There seems to be a tendency to conflate “online” with social media and it’s important to distinguish between the two. Looking at the statistics quoted in the post, if 75% or even 48% of the population were spending more than 3 hours a day on Facebook, that would be concerning. But nowhere, at least in the excerpt above does it say that. Does that 3 to 5 hours include time at work or school? Does it include time listening to podcasts or audiobooks or streaming a television show? Does it include online reading of the news or a magazine article or pursuing some special interest? You have to ask what that time spent online replaces. Even if the activity online is essentially mindless, is it worse than watching mindless TV shows if that’s what it replaces? The issue really goes to the inclination of the individual, not where he or she gets the stimulus.

        If we’re talking about Facebook, I certainly agree that its problematic. It was created to mine personal data with social connectivity as the bait and with the help of its willing participants. Facebook sells that data to any entity seeking to manipulate people, to sell them things or to influence their opinions. Personally, I try to elude data mining wherever I can. I don’t belong to Facebook or any social media (other than the Trail). I don’t do “surveys” and I don’t sign up for customer loyalty cards.

        Liked by 1 person

        1. I don’t understand your point. Mine was that I don’t think electronics are the problem and that unplugging is not the solution.

          It’s not about how I happen to use the internet.


  2. Rise and Log on, Baboons,

    I really enjoy this blog and the relationships which have developed from it. While I miss Edith terribly, I am so grateful that this venue led me to a friendship I never would have experienced otherwise. The same goes for the other participants here.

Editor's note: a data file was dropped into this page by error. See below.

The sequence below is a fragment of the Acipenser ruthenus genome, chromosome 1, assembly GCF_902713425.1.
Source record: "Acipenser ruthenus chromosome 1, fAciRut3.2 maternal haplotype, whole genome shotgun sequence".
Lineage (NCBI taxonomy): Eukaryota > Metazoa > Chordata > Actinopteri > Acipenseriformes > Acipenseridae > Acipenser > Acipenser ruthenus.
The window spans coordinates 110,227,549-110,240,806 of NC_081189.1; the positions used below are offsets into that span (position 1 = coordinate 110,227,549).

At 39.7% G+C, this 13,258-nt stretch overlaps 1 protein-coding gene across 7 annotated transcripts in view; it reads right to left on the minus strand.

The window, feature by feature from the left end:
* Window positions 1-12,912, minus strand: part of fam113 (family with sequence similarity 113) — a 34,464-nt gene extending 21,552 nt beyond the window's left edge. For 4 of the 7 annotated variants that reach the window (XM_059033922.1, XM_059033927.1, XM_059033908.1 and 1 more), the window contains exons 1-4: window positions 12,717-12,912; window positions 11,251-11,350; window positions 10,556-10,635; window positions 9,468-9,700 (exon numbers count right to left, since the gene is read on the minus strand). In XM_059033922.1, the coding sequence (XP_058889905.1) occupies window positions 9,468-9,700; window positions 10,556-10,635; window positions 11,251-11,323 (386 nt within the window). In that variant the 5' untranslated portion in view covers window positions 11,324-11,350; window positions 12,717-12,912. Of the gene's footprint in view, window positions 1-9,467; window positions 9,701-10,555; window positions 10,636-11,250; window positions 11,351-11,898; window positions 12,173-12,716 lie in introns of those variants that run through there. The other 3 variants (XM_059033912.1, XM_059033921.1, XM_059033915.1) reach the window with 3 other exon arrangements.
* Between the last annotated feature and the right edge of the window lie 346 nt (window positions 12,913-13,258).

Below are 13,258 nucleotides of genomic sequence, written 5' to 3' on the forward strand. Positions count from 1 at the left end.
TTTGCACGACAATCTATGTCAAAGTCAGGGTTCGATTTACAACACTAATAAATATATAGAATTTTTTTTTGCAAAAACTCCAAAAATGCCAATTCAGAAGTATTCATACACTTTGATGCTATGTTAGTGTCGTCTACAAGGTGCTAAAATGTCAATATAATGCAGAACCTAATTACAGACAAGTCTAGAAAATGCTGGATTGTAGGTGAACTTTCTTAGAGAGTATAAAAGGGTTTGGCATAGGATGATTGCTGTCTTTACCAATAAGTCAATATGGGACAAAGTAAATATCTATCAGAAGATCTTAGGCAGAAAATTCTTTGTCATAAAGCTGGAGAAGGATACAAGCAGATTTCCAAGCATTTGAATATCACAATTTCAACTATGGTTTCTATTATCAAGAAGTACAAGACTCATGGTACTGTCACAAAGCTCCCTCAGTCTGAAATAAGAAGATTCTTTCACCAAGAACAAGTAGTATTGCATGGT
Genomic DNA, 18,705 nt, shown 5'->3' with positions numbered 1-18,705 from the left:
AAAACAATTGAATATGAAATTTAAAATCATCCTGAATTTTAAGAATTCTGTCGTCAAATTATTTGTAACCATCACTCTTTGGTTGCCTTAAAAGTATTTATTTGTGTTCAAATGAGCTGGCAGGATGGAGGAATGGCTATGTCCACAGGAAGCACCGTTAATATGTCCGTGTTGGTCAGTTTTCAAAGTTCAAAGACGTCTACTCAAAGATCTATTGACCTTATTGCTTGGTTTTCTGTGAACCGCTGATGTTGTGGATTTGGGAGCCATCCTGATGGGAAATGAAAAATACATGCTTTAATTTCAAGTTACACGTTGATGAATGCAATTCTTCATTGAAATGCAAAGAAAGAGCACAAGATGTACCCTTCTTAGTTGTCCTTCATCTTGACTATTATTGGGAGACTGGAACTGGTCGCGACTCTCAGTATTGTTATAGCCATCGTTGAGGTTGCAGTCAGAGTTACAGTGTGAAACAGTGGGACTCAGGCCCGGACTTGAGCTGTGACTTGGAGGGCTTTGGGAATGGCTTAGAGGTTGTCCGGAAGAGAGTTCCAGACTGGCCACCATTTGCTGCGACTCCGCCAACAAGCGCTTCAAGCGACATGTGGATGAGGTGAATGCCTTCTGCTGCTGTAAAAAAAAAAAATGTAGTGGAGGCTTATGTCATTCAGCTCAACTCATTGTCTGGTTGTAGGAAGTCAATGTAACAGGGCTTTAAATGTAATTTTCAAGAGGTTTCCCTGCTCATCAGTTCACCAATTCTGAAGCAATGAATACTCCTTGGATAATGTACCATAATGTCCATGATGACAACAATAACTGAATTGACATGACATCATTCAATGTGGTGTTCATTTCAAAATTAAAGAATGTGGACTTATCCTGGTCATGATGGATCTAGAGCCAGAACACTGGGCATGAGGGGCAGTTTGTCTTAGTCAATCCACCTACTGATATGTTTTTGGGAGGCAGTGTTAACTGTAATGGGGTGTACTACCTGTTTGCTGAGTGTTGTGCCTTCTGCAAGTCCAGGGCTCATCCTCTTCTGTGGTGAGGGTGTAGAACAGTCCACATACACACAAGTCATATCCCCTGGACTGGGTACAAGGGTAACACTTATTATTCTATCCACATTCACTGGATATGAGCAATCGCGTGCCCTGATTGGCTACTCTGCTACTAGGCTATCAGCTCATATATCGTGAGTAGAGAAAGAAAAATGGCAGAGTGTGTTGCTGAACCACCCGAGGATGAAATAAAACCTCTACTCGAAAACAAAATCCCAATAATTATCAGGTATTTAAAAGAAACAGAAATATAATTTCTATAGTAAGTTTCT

I do not do much on other forms of social media. I heard when FB first came on the scene that some therapists were having difficulty with being stalked by clients and former clients. That happened to me, along with requests I could not honor for friendship, etc. And then my cousins and their political and religious views and the pressure to see things their way made it so easy to de-activate my account and never be tempted to go on again. I never had fit in that family very well anyway. That just iced it. I do a bit of Twitter, but not under my name.

    The rest of my opinions about this are in my response to Bill above. And then there is Telehealth technology which makes it possible for me to maintain my small practice while away for 3 months. What a benefit to my life that is! My clients tell me they are just grateful they don’t have to change therapists and that it works for them.

    Liked by 3 people

  3. My circumstances are unusual. I live in a large apartment building, rarely stepping outside. I no longer drive. I would never consider cutting back or cutting off my connection to people, products and entertainment that are only available to me via my computer.

    Liked by 4 people

  4. I’m wondering who it is that has declared this the National Day of Unplugging? Perhaps the same person or organization that declared a few days ago the Drink Wine with Your Cat Day? I confess, I pay little or no attention to such days.

    Over all I’d say I’m pretty comfortable with the amount of time I spend online. I know for a fact that I’m a lot better informed about what’s going on in the world through the internet than I ever was trying to keep up with it all through various newspapers and magazines. Besides, I’m in regular contact with people that I don’t see or talk with that often, I consider that a plus.

    Most evenings I solve a Sudoku online. I don’t consider that a waste of time, it gives my brain a good workout. I don’t feel a need to justify how I spend my time to anyone, online or off. If I enjoy doing something, even if it seems like a waste of time to someone else, why should I feel bad about that? I’ve spent more than plenty of my life trying to live up to other people’s expectations. I’m sorry if that disappoints anyone, but so be it, it’s just not that important to me what most people think.

    Liked by 4 people

  5. The problematic parts of all this, for me, are:
    – how easily some of us become addicted to one or more aspects of social media, whether it’s Facebook, constantly checking for emails/texts,
    – how many people are totally unaware of the darker intents to manipulate people, information…
    – how often screen time is replacing face-to-face interactions – the reason I talk about the younger generations is that for some of them, this is all they’ve ever known.


  6. I’m not changing anything anytime soon. I don’t really engage on Facebook that often, and most of my friends know that and don’t have any expectation that I’m going to know what’s going on in that arena.

    Not being hyper-connected means you don’t feel the need to disconnect, so I’m ignoring National Day of Unplugging. I might look into Drink Wine With Your Cat Day, though, as long as no cats are harmed in the observance.

    Liked by 2 people